“The monuments and memorials are bigger than I expected,” Waldron said. “But it makes sense. These buildings are dedicated to people who were so important to our history, and it’s important for us to keep that memory. Lincoln’s memorial was my favorite, and I saw that he continues to watch over the country from the National Mall.”
That was the impression Kline was going for when he decided to invite students to tour national and historic sites in Washington, D.C., that our nation’s history is huge and compelling, and as students and citizens we should get as close to our history as we can.
“This trip was planned to explore the curriculum of US History,” Kline said. “From the actual historic documents that frame our government, to the memorial and monuments, the trip gave students the opportunity to really visit with our history and bring back a new relationship with that history.”
“Two themes kept coming up in our conversations as we visited historic sites,” Kline said. “We talked about the duty we have as citizens to remember our history, especially to remember those who served and sacrificed. And that led us to talking about the price of freedom. What does it cost for us to live in a country that’s free?”
Though the trip was a return visit to D.C. for Ashley Cairns, she found this trip was different, because this time she went as a student, instead of as a tourist.
“This trip was more educational than just for fun,” she said. “Even though it was fun, I was there as a student because I was learning about the history of the memorials, their symbolism, and how that was significant.”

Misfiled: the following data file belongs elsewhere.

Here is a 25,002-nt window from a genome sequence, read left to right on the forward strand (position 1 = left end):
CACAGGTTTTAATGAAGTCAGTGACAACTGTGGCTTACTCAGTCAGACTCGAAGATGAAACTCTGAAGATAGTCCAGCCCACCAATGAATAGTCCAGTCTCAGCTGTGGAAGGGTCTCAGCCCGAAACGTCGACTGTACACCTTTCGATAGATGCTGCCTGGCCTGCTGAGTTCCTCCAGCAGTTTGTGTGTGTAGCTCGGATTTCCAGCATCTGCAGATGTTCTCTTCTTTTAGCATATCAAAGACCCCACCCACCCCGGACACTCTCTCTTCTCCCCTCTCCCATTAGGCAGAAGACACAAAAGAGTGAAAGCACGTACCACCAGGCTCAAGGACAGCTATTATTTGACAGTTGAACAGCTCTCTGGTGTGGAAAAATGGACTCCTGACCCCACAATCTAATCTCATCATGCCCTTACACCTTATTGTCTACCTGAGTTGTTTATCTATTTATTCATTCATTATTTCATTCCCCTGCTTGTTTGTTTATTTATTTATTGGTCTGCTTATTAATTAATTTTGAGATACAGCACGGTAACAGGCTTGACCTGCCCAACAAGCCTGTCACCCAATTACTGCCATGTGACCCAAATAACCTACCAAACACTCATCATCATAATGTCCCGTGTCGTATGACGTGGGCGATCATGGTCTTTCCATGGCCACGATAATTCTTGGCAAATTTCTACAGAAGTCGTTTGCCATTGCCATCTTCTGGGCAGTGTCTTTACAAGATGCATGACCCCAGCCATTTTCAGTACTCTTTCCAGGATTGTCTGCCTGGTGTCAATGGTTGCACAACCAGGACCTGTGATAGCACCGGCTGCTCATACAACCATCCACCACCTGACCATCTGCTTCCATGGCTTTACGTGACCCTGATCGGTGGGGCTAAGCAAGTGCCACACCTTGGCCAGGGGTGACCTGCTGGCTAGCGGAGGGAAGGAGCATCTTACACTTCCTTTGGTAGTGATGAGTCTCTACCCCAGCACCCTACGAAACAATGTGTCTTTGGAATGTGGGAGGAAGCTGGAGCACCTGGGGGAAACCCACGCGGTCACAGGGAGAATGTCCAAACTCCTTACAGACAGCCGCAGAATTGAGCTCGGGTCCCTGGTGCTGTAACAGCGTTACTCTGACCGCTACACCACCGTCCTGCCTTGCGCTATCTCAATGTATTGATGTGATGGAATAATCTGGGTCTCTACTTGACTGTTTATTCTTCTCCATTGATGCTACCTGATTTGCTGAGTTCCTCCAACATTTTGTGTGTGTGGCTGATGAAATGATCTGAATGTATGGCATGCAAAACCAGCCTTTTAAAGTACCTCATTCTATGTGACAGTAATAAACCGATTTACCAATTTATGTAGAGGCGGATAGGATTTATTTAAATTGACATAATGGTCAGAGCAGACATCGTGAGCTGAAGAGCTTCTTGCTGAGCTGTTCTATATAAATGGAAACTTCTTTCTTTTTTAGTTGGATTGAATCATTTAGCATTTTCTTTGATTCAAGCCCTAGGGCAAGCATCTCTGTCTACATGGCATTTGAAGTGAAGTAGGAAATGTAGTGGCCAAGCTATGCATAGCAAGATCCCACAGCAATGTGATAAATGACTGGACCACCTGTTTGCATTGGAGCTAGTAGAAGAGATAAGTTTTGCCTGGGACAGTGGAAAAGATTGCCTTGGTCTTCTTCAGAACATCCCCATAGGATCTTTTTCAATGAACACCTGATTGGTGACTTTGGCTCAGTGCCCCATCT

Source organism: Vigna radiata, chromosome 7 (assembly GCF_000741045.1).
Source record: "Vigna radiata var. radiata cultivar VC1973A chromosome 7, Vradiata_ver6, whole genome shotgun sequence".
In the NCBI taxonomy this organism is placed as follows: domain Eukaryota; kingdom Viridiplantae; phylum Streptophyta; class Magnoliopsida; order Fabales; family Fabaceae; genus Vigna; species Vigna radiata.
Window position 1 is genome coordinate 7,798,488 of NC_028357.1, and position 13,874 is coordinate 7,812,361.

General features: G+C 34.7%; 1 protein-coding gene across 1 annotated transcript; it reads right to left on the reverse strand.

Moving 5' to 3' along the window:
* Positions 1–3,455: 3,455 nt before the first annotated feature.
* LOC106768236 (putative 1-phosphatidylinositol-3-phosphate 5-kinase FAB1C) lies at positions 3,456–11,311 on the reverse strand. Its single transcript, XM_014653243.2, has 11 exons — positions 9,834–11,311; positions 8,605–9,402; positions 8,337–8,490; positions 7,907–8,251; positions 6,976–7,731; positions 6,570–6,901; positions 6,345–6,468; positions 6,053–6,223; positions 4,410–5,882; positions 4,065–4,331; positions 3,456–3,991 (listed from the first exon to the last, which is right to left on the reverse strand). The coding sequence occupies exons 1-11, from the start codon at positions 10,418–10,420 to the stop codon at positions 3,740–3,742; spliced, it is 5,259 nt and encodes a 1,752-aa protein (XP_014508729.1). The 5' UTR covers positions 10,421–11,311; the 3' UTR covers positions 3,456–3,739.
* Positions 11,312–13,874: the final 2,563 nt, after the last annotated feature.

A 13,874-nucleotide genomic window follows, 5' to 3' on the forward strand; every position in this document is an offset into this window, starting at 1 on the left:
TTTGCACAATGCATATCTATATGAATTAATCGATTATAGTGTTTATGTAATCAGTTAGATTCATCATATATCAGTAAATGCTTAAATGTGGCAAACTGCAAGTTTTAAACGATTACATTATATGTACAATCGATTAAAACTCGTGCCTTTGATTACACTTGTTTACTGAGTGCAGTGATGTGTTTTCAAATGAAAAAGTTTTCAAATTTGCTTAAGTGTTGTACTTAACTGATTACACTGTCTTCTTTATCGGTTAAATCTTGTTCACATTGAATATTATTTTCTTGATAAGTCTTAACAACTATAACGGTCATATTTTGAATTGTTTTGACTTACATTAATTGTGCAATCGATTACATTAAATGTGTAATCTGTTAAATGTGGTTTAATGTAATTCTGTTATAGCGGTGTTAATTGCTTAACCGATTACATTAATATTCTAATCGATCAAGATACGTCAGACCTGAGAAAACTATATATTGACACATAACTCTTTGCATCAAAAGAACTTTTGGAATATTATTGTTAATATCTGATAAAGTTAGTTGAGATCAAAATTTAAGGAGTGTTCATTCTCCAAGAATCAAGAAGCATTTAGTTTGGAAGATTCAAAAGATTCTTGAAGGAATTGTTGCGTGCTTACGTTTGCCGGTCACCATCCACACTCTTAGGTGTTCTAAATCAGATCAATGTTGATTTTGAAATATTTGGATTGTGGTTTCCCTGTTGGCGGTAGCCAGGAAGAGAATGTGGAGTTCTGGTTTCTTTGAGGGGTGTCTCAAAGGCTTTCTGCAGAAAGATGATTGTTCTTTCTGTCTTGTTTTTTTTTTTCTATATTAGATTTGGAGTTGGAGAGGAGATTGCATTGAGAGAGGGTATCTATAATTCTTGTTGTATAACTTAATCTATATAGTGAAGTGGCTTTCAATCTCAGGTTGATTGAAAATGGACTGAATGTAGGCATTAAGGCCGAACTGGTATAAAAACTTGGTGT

At the monument to Martin Luther King, Jr., she noticed the expression on the face of the civil rights leader, now cast in stone.
“The look on his face stood out to me. I couldn’t decide if he was showing how happy he would be with how far we’ve come (since 1968), or if he would still be waiting to see change. But his figure is carved into a mountain of hope, and I thought that was important.”
Moments can make a lasting impression and even lead to more learning. For sophomore Devon Gildea it happened at Arlington Cemetery.
“My favorite thing of all was our visit to the Tomb of the Unknown Soldier at Arlington Cemetery,” Gildea said. “I like the fact they have a guard there twenty-four hours a day, seven days a week. The fact that we honor the soldiers who fought for us who we don’t even know is inspiring. It makes me want to learn more about what happened in those wars.”
For junior Michaela Scholte the next leg of the journey begins back home in Gobles as she thinks about her roles and responsibilities as a citizen. In her life and daily actions, history will touch the future.
“At the end of each day we would get together and reflect on what we saw,” Scholte said. “Since we visited so many war memorials we would see the word Freedom everywhere. We ended up talking about freedom a lot. Honestly freedom is something I have taken for granted in the past. I didn’t really have to think about it. But now thinking about freedom has to be part of the way I live my life. I will be old enough to vote next year. I have to know what I’m voting for; if people died to give me that opportunity, I have to do my part in our Democracy.”